By: Eira Tansey
Twenty-five archivists, five and a half days, and untold quantities of coffee: these are the basics that make up the annual Archives Leadership Institute (ALI). ALI is a week-long leadership training institute for a cohort of 25 archivists, selected each year following an extensive application and review process. The institute is funded by a 3-year grant from the National Historical Publications & Records Commission (NHPRC), and is currently located at Berea College (Kentucky).
ALI recently celebrated its tenth anniversary, and the competition to get into ALI is usually fierce – only 1/3 of applications are accepted, and many applicants apply multiple times before acceptance. The vast majority of ALI’s costs (lodging, food, transportation, instruction, and materials) are subsidized through the NHPRC grant, and the attendees pay the final share of $700. I was very fortunate to be in this year’s cohort, and grateful for the assistance provided by the UC Library Faculty Development Committee for my tuition costs.
In addition to the 25 members of the cohort, there are several facilitators, cohort mentors (many of whom are also ALI alumni), and faculty members. We were also fortunate to have the assistance of a couple of Berea College’s students who were critical to ensuring smooth logistics throughout the week.
ALI days are very long – breakfast starts at 7:15, and dinners usually end around 8. Every meal and virtually the entire day is spent with the big cohort, or within an assigned mini-cohort of 4-5 led by a designated cohort mentor. Each day is divided into a morning and afternoon workshop. Workshops covered the following topics:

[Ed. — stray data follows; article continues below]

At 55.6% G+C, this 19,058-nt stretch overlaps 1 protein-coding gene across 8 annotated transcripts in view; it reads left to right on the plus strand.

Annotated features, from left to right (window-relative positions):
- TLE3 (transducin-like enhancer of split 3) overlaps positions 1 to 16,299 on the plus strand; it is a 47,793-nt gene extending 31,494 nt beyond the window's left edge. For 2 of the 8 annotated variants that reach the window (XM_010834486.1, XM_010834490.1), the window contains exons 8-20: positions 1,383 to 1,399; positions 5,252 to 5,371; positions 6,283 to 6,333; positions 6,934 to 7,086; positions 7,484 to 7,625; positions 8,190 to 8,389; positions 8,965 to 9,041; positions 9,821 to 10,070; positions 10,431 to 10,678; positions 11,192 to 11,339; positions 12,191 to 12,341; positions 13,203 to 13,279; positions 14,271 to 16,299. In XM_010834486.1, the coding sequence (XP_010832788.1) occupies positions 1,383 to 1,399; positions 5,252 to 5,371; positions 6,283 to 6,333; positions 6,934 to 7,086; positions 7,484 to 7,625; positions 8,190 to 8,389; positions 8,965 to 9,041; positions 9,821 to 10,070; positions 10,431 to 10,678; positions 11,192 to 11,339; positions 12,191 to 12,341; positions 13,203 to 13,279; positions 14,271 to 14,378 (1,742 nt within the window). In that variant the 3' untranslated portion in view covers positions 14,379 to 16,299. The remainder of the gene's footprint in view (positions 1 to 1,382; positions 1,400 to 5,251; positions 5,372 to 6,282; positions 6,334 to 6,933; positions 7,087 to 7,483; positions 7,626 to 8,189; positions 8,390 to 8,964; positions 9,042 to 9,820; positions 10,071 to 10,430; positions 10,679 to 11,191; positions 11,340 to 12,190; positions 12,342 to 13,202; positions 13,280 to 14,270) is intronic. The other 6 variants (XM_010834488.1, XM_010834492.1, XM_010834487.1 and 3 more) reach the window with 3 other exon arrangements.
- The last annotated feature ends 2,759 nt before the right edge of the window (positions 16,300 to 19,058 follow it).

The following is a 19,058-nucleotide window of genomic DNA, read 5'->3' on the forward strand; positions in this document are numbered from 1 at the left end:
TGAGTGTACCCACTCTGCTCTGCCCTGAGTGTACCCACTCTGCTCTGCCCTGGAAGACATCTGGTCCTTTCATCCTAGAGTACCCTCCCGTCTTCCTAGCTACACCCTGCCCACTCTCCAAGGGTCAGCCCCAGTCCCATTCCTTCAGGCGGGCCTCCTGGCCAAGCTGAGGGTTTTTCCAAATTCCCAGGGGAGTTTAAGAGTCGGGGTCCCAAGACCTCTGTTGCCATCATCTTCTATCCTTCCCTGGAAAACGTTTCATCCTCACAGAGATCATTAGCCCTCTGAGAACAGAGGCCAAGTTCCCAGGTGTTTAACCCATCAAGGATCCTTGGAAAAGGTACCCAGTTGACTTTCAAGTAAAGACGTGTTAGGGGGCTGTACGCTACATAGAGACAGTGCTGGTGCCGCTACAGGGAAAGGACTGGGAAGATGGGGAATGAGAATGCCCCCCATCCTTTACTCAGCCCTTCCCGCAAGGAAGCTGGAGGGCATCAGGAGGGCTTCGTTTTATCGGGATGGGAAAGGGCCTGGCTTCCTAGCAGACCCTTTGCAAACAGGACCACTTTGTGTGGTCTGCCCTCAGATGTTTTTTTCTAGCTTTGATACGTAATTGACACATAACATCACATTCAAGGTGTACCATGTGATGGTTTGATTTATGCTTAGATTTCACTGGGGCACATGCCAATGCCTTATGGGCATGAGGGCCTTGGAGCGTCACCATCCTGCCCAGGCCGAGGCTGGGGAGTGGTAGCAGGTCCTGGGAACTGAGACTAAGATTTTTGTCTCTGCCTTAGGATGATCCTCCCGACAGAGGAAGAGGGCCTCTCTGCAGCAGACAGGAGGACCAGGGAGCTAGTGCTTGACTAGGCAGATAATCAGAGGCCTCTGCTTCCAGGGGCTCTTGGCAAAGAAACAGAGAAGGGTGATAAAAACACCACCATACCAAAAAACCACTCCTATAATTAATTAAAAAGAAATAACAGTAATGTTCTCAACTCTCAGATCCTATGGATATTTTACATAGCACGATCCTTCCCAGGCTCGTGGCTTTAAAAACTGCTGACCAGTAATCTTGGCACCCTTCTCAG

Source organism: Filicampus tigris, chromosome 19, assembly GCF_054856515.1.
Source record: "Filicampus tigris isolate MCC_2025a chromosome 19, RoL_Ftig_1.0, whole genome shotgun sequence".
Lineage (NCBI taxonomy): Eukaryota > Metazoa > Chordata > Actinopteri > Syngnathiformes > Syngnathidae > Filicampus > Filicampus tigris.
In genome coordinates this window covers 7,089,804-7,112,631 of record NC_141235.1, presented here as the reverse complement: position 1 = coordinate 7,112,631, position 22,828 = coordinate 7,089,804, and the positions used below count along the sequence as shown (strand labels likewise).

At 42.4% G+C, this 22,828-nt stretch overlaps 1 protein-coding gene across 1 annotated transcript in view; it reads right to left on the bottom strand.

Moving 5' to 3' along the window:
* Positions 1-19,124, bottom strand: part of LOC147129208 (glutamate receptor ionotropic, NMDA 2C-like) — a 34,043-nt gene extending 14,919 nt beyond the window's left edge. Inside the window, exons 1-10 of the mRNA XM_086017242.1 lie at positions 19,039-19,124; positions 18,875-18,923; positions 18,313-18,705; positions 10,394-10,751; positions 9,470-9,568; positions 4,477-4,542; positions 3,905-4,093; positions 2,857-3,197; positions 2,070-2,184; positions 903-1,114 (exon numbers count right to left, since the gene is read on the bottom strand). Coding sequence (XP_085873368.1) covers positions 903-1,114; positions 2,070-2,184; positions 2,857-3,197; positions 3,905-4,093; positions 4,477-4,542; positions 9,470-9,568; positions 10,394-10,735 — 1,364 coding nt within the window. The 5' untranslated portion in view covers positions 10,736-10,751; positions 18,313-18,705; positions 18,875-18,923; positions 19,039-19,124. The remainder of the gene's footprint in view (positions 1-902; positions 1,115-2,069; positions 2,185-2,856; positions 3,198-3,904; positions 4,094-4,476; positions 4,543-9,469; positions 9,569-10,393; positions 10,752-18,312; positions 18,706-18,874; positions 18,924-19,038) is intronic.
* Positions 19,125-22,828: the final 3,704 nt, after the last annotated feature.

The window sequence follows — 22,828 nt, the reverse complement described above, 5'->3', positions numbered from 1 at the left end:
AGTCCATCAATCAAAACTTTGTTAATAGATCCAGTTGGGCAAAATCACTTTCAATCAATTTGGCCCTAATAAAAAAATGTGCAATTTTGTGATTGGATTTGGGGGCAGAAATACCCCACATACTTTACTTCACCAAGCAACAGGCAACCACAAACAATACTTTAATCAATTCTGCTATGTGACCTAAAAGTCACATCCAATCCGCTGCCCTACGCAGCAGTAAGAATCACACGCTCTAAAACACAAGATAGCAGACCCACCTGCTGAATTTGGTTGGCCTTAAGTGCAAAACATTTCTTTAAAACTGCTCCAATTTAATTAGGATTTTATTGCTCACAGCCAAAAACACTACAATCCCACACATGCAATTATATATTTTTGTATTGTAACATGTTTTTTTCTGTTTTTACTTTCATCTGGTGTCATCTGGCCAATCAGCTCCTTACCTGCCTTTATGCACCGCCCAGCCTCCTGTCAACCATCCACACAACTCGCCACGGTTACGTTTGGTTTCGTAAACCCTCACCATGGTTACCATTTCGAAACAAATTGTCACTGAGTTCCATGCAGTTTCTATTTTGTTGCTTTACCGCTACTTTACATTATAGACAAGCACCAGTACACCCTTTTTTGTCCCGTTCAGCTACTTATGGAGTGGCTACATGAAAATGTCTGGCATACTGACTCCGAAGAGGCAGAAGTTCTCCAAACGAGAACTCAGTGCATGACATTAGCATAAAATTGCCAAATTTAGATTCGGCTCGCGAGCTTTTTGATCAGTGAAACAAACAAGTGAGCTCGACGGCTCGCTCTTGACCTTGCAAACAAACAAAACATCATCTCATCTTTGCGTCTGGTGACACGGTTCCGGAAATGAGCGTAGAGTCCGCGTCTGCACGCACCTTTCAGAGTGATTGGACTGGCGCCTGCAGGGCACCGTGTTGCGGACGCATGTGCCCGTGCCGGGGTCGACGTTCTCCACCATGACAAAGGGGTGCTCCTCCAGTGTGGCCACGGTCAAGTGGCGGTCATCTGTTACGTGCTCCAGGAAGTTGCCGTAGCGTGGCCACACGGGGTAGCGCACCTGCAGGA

- Leadership Skills
- Project Management
- Cultural Competency
- Strategic Planning
- Archival Ethics
In addition to the workshops, we participated in many team-building exercises and activities that took advantage of the unique history and culture of Berea. Berea is known for keeping Appalachian crafts and woodworking traditions alive, and our group got a small taste of this in a broom-making workshop. Another highlight was hiking to the top of Indian Fort outlook, which is part of the College’s Forest. We also spent time with many of the people who make the College such a wonderful place – from students who took us on morning running tours to author bell hooks.
All ALI cohort members are required to develop a practicum project. The practicum is intended to be a practical project that serves your institution or the larger profession. The first version of the practicum project is part of the application package for ALI. The practicum is then refined during the week within your mini-cohort, and every cohort member has an opportunity to “pitch” their idea to the larger cohort and receive valuable feedback. My practicum project is to develop better documentation of student life – particularly campus-based activism – in the University Archives at the Archives and Rare Books Library. The workshops on advocacy and project management were especially useful in helping me fine-tune my plans to pursue this important project.
Archivists in the United States come from a wide variety of disciplinary backgrounds, work in diverse settings, and take different routes towards training and professionalization. While this means few of us have identical experiences as archivists, we all face similar challenges associated with having more great ideas and critical priorities than we have resources to tackle. This means that it is incumbent for all archivists to develop skills for advocating for the work of archivists and the records in our care. Opportunities like ALI that give archivists a focused place to learn and recharge our careers to better serve both our institutions and the profession are vitally important.